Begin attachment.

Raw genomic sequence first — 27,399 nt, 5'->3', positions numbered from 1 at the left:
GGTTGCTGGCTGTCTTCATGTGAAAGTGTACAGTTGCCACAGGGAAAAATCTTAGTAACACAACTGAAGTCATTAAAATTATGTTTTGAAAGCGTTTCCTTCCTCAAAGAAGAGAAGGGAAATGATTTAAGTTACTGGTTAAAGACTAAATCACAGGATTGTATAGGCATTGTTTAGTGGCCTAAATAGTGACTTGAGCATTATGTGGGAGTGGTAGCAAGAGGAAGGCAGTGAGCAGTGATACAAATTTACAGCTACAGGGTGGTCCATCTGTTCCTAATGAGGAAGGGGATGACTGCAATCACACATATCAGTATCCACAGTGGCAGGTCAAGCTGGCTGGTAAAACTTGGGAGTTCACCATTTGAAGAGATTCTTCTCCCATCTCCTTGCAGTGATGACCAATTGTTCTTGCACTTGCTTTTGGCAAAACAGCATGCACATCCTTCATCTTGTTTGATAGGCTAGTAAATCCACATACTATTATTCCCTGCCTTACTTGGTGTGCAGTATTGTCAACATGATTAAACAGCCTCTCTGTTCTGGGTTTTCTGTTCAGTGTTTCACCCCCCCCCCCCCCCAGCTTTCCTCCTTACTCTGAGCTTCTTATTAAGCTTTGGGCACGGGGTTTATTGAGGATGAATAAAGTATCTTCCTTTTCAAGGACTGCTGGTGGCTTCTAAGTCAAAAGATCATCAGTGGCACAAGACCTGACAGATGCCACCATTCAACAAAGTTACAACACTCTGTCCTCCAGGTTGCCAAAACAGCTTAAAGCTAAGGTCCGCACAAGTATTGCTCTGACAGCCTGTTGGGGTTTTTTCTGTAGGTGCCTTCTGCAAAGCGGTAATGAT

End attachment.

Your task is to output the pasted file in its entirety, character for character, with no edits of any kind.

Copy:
Raw genomic sequence first — 27,399 nt, 5'->3', positions numbered from 1 at the left:
GGTTGCTGGCTGTCTTCATGTGAAAGTGTACAGTTGCCACAGGGAAAAATCTTAGTAACACAACTGAAGTCATTAAAATTATGTTTTGAAAGCGTTTCCTTCCTCAAAGAAGAGAAGGGAAATGATTTAAGTTACTGGTTAAAGACTAAATCACAGGATTGTATAGGCATTGTTTAGTGGCCTAAATAGTGACTTGAGCATTATGTGGGAGTGGTAGCAAGAGGAAGGCAGTGAGCAGTGATACAAATTTACAGCTACAGGGTGGTCCATCTGTTCCTAATGAGGAAGGGGATGACTGCAATCACACATATCAGTATCCACAGTGGCAGGTCAAGCTGGCTGGTAAAACTTGGGAGTTCACCATTTGAAGAGATTCTTCTCCCATCTCCTTGCAGTGATGACCAATTGTTCTTGCACTTGCTTTTGGCAAAACAGCATGCACATCCTTCATCTTGTTTGATAGGCTAGTAAATCCACATACTATTATTCCCTGCCTTACTTGGTGTGCAGTATTGTCAACATGATTAAACAGCCTCTCTGTTCTGGGTTTTCTGTTCAGTGTTTCACCCCCCCCCCCCCCCAGCTTTCCTCCTTACTCTGAGCTTCTTATTAAGCTTTGGGCACGGGGTTTATTGAGGATGAATAAAGTATCTTCCTTTTCAAGGACTGCTGGTGGCTTCTAAGTCAAAAGATCATCAGTGGCACAAGACCTGACAGATGCCACCATTCAACAAAGTTACAACACTCTGTCCTCCAGGTTGCCAAAACAGCTTAAAGCTAAGGTCCGCACAAGTATTGCTCTGACAGCCTGTTGGGGTTTTTTCTGTAGGTGCCTTCTGCAAAGCGGTAATGAT